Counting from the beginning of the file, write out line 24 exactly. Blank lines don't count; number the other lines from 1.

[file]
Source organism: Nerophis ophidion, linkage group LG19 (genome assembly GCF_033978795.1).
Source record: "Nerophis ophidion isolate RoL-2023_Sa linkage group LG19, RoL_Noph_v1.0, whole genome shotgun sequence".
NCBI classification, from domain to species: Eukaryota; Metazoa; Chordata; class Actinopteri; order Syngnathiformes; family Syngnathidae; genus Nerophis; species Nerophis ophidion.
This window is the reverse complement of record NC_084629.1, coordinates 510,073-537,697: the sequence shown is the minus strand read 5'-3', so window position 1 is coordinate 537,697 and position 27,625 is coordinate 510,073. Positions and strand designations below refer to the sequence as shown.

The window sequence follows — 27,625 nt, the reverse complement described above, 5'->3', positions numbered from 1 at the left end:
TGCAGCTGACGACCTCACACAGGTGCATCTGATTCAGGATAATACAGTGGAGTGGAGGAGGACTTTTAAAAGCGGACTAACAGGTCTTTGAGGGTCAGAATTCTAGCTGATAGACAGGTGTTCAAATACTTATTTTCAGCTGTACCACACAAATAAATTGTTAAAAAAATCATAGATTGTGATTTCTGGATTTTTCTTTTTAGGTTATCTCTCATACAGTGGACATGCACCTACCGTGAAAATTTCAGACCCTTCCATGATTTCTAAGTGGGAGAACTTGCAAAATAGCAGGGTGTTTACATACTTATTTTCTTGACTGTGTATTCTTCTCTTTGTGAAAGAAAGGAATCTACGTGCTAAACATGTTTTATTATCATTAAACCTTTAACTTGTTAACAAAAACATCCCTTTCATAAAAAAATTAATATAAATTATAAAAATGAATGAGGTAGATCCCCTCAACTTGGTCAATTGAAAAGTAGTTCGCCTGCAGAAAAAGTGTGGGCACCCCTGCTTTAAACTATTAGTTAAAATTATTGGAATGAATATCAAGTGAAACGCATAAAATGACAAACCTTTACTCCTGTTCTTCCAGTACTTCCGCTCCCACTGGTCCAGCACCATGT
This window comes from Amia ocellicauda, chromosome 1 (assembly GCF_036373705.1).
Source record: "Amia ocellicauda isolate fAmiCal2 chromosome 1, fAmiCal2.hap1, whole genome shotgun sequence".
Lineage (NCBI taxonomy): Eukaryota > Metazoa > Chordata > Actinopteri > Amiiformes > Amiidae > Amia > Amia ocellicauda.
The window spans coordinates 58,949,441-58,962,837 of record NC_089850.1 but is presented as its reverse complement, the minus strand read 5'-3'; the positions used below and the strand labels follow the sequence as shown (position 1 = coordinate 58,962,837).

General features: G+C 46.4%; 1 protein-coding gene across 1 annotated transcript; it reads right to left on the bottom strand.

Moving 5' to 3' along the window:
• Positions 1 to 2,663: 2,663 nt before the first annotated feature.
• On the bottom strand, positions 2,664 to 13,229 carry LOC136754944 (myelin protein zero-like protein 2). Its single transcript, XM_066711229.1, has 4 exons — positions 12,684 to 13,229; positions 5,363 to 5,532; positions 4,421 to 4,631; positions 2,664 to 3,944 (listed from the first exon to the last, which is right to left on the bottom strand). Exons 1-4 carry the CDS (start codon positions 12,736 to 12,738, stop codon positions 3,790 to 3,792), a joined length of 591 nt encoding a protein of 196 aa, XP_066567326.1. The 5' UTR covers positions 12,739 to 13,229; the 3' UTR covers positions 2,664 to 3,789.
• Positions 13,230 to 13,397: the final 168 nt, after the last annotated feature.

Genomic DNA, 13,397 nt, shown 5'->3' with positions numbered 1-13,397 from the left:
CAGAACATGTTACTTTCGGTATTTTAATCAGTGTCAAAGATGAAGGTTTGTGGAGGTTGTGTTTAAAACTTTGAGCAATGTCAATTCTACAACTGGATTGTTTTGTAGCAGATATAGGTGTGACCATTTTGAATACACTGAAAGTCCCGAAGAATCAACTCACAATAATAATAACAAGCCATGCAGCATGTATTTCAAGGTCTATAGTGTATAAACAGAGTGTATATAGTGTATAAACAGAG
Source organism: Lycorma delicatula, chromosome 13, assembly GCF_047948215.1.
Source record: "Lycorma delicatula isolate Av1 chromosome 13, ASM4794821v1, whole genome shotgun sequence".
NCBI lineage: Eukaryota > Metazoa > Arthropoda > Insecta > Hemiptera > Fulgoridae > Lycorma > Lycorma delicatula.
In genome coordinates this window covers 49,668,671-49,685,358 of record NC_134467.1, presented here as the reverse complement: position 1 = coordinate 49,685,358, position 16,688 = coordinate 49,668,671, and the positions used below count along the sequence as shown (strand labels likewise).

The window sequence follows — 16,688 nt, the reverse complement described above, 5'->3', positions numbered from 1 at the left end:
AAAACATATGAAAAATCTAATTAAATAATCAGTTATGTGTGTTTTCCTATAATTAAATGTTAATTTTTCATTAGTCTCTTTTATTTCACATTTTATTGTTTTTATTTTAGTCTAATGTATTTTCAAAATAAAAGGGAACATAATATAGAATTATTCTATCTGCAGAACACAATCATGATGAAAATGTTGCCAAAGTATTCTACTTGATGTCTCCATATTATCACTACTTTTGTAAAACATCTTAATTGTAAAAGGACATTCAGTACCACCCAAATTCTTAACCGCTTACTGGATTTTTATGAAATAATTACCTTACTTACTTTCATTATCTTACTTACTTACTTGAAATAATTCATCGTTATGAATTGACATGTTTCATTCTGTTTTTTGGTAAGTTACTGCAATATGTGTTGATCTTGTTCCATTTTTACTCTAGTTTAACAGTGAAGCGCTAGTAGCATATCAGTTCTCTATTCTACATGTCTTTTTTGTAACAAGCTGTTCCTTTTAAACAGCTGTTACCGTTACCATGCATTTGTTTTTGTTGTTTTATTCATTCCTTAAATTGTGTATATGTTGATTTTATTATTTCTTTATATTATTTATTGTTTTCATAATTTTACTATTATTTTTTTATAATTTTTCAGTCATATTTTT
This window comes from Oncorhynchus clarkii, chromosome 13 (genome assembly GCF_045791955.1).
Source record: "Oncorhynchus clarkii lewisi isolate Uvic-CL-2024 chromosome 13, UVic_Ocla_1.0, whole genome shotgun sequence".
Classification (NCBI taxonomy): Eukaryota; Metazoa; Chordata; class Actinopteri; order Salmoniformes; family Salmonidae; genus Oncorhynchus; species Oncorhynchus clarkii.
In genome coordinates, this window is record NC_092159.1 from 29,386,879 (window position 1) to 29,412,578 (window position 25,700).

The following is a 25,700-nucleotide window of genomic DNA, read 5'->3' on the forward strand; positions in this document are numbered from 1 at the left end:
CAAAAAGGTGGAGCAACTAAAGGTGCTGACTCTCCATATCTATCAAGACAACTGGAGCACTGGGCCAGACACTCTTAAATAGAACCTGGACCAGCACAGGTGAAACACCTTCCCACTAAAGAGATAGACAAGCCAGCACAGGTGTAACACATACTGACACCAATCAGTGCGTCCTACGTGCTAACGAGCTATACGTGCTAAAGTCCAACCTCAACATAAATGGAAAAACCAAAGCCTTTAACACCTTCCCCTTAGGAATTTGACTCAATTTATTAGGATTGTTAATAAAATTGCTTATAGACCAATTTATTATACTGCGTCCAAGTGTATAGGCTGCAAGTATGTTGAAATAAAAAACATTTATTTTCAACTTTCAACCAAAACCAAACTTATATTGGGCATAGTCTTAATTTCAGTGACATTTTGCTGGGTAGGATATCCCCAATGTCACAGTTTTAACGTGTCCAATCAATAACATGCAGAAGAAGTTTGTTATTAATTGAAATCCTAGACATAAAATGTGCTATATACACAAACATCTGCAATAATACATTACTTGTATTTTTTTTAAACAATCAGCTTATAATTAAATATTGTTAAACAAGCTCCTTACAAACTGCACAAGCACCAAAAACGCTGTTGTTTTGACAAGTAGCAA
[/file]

This window comes from Oncorhynchus clarkii, chromosome 13 (genome assembly GCF_045791955.1).